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Imagination, speed win cardboard boat races

Mark Schumaker and Wade Chi of Fairfax jump in the Cardboard Speedboat at the start of the race. (Mary Davidson)

AQUIA LANDING, Va. ­­– The crews of the S.S. Songer and the Cardboard Speed Boat battled it out in contest of speed, rowing strength and cardboard boating know how.

At the start of the race Saturday, the pilots of the two homemade cardboard boats, along with a fleet of others, jumped into their crafts and started paddling with their oars.

They rounded the first two buoys about 300 yards off shore and then headed into the home stretch, back to shore at Stafford County’s Aquia Landing Park on the Potomac River.

The Songer, some cardboard moving crates that had been glued together and painted a wild mix of neon pink, yellow and green, had the lead on of the other boats.

But then its nemesis, the Cardboard Speedboat, a streamlined cruiser of nothing more than glue and paper tape painted orange, made it back to the shoreline at the same time the Songer did.

(Photo: Mary Davidson)

But the speedboat’s crew was able to jump out of their boat faster and pull it ashore for the win.

Wade Chi and Mark Schumaker of Fairfax, the boat’s makers, were ecstatic.

But some who watched from the sidelines said it was a photo finish, and others cried foul.

“There’s no way two guys from Fairfax should come down here and win this thing,” said Eron Miller of Stafford.

Jamie Czetwertynski of Stafford piloted the Songer, and said her crew should have won.

“We got into a cluster traffic jam of boats at buoy one, but we were able to get past it and make it back to the beach. I don’t know what the judges saw,” she said.

Win or lose, the North Stafford Cardboard Boat Regatta was all in good fun, and is the Rock Hill Ruitan Club’s charity for local schools.

(Photo: Mary Davidson)

More than 100 people packed the riverside park just after 11 a.m. to see if the cardboard boats would float. Many of them, made to resemble a dragon, a battleship, even the Space Shuttle Atlantis – to put an aquatic spin on things – managed to compete in all seven of the day’s races.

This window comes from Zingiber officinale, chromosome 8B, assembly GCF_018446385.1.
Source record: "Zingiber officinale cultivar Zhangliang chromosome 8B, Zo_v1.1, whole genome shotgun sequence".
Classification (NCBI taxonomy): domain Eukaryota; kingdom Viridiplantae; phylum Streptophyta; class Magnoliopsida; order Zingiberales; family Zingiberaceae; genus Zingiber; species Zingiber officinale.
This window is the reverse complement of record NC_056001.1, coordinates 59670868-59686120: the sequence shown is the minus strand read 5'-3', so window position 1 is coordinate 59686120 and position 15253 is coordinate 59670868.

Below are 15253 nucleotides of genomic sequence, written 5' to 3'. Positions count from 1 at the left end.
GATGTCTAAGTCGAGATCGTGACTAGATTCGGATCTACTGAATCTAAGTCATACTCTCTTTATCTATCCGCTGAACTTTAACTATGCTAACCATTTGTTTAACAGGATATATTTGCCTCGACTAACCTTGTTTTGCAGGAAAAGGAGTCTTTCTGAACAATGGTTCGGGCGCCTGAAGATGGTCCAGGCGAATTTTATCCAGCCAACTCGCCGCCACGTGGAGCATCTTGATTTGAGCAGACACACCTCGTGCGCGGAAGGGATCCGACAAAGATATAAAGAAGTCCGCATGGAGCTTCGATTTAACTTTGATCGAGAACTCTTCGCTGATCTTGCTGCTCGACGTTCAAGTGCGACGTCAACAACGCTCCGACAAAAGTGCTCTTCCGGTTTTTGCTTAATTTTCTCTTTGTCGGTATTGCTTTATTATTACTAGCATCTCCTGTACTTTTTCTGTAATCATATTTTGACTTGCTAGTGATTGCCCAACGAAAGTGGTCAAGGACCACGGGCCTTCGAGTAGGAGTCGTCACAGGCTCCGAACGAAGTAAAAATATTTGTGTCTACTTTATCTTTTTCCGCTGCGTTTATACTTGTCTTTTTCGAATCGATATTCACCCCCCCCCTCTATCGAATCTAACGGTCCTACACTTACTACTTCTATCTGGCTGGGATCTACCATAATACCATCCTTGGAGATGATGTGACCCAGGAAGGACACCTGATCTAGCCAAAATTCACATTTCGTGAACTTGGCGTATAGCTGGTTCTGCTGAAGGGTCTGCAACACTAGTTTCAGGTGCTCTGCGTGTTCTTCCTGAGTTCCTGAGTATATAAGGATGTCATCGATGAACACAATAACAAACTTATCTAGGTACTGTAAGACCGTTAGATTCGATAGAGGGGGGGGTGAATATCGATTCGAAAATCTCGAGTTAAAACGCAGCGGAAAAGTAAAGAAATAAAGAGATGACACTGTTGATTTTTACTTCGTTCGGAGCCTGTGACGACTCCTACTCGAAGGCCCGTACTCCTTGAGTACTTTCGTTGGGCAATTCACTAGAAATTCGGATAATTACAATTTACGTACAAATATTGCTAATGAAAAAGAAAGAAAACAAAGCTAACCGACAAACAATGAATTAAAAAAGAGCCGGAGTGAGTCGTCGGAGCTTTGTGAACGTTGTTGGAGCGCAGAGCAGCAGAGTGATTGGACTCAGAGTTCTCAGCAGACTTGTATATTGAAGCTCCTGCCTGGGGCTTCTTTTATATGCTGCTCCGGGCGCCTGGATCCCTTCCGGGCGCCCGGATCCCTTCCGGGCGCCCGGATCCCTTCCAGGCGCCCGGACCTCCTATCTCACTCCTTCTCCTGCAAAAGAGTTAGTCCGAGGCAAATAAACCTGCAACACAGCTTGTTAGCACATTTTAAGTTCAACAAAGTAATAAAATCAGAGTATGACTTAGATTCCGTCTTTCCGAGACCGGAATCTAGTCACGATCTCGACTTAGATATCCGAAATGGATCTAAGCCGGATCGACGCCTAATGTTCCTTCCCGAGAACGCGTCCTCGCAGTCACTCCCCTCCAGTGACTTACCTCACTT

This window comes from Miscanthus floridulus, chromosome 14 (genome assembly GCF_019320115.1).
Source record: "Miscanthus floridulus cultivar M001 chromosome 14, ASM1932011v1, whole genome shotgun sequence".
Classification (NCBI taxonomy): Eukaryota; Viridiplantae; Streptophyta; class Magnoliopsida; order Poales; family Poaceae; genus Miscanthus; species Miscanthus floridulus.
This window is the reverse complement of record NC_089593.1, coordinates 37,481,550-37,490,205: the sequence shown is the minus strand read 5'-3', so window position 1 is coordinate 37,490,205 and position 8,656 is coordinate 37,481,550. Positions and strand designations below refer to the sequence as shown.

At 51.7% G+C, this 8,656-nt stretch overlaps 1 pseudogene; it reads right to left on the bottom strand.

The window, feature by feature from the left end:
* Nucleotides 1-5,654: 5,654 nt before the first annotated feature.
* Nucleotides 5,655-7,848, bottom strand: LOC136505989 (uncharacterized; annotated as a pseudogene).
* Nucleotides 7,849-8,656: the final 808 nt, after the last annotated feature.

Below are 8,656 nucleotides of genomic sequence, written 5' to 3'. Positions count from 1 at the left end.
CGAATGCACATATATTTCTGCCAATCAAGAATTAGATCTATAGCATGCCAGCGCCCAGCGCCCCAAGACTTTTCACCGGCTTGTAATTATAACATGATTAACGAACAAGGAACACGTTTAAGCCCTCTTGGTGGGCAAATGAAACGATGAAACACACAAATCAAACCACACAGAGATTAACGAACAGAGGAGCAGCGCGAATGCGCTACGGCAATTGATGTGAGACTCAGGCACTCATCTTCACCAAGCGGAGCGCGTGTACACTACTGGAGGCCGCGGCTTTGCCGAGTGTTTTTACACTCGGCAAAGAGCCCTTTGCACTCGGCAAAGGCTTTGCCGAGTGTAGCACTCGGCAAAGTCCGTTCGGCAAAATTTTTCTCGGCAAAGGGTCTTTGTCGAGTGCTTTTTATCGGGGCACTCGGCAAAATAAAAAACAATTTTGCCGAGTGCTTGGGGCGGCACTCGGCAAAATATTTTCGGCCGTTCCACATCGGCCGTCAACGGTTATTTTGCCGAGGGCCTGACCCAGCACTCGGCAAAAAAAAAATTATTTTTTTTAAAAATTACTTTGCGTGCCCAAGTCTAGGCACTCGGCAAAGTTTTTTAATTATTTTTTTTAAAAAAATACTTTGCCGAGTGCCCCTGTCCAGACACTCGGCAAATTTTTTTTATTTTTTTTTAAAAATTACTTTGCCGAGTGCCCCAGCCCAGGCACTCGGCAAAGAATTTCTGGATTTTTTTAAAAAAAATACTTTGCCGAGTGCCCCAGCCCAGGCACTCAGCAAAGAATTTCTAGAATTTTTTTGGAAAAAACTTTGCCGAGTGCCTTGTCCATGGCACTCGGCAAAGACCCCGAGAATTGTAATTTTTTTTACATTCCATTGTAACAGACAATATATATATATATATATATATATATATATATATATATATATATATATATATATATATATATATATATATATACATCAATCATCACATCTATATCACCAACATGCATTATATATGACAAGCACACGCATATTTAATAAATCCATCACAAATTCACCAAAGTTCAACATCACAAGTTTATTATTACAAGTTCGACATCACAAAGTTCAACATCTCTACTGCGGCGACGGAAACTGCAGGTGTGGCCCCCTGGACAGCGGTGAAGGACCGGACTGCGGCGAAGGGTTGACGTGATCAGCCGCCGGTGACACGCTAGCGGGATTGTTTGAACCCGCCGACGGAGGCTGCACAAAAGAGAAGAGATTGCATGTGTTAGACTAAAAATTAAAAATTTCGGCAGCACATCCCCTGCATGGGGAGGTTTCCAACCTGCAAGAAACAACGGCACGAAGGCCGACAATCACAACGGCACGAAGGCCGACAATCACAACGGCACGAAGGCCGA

The boats were judged on creativity, best design, best team effort, most likely to float and most likely to sink.

And sink they did. Just seconds into the first race, 11-year-old Josh and his crew in a boat shaped to look like a Ford Mustang convertible went down.

Against all advice from cardboard boating pros, the crew started working on their craft during the week of the regatta.

“It didn’t work out so well. We made the back of the boat too high and when we started the race I jumped in and it tipped over,” said Josh.

But he’s not deterred. He’ll be back next year, he said.

Laurie Vinik, his mother, was proud of her son’s boat but knew it was doomed from the start.

“I knew it was going to sink but this was a lot worse that I thought,” said Vinik.

Josh, 12, and Zack, 10, of Fredericksburg watch as other boats paddle away after thiers sinks. (Mary Davidson)

The eventual winners of the first childrens race, Conner and Steven, were welcomed back to the beach with roaring applause.

“We just gave it everything we had out there,” said Conner.

Those who raced paid $10 in advance to register their boats, $15 on Saturday.

David Watson of the North Stafford Ruritans said they hoped to raise about $1,000 for the event. Some of the money goes into a small scholarship fund to help county schools and some of it goes to help teachers with supplies for their classrooms.

This is the seventh year the club held the fundraiser.

The winners received ribbons and gift certificates to the local businesses who sponsored the event.

The Day’s Winners

Age 7-14 race

Conner Smith and Steven Wallesh

Parents and children race

Logan Williams and Benjamin Barnes

Business and organizations

Bill Schlotter and Jason Schedrake

Age 15 to 50 race

Mark Schumaker and Wade Chi

Age 51 and older

Bill Schlotter, Ann Schlotter

Luxury liner race

Jason Sheldrake

Grand Finale

Kathleen Myers and Hanna Buriro

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